Two decades after the forced "reunification" of Germany, large numbers of young people and even many who are well off are among the majority of former East Germans who reject outright criticism of the German Democratic Republic.

Released on Oct. 1 in Berlin, the survey reveals that 57 percent of eastern Germans defend the overall record of the former East Germany.

"The GDR had more good sides than bad sides. There were some problems, but life was good there," agreed 49 percent of those polled.

Another eight percent agreed with this statement: "The GDR had, for the most part, good sides. Life there was happier and better than in reunified Germany today."

These results, according to an article on the website of Der Spiegel newspaper, reveal that "it is no longer merely the eternally nostalgic who mourn the loss of the GDR."

For example, the Der Spiegel article laments the view of many eastern Germans, who say that the present government of Germany maintains security and intelligence gathering bodies, which they regard as no different in principle than the role of the Stasi in the former GDR.

Similarly, the critique that east Germans had "no freedom to travel" strikes many as absurd. In the time of the GDR, they argue, citizens were free to travel to other socialist countries; today, only people with sufficient incomes can travel abroad, while many Germans are completely destitute.

Even a successful businessman told Der Spiegel that he misses "that feeling of companionship and solidarity" in the former GDR. "As far as I’m concerned, what we had in those days was less of a dictatorship than what we have today," Thorsten Schoen says.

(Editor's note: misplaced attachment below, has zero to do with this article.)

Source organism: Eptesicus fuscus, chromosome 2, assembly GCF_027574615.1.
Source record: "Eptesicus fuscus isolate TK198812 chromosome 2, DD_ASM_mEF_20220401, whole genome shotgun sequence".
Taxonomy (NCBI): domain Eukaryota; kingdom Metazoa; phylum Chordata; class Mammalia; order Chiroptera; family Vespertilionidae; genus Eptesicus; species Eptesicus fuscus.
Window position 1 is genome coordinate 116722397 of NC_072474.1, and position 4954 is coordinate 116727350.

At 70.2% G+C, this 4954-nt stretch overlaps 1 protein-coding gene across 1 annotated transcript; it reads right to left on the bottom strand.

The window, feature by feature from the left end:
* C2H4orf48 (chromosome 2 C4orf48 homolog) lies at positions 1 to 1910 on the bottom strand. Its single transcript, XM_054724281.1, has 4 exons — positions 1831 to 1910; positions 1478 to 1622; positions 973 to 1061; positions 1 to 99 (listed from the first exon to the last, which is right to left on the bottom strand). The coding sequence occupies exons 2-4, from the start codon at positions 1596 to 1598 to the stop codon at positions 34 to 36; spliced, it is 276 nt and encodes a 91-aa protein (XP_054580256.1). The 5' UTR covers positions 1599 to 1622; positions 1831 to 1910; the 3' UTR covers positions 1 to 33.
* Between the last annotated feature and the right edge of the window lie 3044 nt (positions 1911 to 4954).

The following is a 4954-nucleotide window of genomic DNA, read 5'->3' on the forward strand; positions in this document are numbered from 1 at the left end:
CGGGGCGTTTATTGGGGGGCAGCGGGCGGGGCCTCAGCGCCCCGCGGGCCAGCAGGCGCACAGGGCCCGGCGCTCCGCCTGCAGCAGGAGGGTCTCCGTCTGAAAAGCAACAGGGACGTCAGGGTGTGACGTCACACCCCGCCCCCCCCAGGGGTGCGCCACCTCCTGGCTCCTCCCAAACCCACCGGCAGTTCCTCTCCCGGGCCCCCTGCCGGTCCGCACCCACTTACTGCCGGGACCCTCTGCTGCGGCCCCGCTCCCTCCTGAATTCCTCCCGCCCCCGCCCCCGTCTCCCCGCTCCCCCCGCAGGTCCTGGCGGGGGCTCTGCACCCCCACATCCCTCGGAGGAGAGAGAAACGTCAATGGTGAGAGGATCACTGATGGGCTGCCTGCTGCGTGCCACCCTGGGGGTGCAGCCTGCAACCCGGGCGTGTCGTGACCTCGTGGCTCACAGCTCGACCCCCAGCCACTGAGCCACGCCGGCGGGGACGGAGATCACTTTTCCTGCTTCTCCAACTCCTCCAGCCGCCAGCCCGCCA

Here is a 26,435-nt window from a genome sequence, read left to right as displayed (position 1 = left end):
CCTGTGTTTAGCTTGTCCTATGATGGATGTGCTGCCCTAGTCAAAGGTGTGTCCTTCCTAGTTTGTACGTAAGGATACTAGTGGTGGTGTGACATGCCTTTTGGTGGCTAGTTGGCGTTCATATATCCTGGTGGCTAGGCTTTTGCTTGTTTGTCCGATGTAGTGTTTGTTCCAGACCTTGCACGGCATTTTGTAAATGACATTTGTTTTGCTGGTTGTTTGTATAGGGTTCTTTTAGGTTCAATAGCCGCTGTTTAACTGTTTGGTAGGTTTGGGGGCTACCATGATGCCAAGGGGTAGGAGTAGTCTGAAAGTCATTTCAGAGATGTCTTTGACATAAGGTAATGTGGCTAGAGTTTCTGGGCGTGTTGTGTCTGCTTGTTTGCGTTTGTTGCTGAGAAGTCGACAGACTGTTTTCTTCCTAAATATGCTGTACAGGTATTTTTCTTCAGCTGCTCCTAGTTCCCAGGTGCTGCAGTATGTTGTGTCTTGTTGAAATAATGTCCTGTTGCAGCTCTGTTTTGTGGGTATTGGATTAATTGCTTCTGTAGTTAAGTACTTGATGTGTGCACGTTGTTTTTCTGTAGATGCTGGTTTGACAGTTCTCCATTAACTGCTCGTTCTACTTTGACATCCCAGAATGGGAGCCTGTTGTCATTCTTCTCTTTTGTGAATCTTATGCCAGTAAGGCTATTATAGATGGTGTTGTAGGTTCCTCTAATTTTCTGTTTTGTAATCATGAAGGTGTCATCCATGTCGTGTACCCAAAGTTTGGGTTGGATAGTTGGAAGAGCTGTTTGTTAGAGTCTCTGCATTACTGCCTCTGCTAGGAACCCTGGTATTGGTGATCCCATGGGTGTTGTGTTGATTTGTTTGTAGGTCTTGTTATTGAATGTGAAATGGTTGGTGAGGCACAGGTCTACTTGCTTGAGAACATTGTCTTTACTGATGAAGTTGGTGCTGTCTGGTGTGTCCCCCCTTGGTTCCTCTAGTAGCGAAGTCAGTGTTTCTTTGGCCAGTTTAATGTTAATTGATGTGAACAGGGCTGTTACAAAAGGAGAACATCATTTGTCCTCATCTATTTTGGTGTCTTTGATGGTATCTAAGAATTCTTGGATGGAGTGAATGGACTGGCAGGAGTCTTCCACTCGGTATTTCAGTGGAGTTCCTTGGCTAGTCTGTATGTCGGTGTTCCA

Calling for equal wages and equal pensions for residents of the former East Germany, Schoen points out that today’s injustices, from starvation wages to slashed car tires, were unheard of in the GDR.

This tendency worries people like political scientist Klaus Schroeder, director of a university institute in Berlin which studies the former GDR. Schroeder warns against "efforts to downplay the SED dictatorship by young people whose knowledge about the GDR is derived mainly from family conversations, and not as much from what they have learned in school."     (SED – Socialist Unity Party, the ruling party in the GDR.)

"Not even half of young people in eastern Germany describe the GDR as a dictatorship, and a majority believe the Stasi was a normal intelligence service," Schroeder concluded in a 2008 study of school students.

Schroeder received more than 4,000 letters critical of his study, a response he considers "shocking".

One such person wrote that it wasn’t until after the restoration of capitalism that he witnessed people who feared for their existence, beggars and homeless people. Many described today’s Germany as a "slave state" or a "dictatorship of capital," but certainly not democratic.

It appears that what most worries Schroeder and other apologists for the present German state is not the extent of "nostalgia" for the GDR. Their main concern is that increasing numbers of young people are appalled by the injustices of capitalism – and that they know from their own parents and grandparents that a viable socialist alternative existed for decades on German soil.

October 16, 2010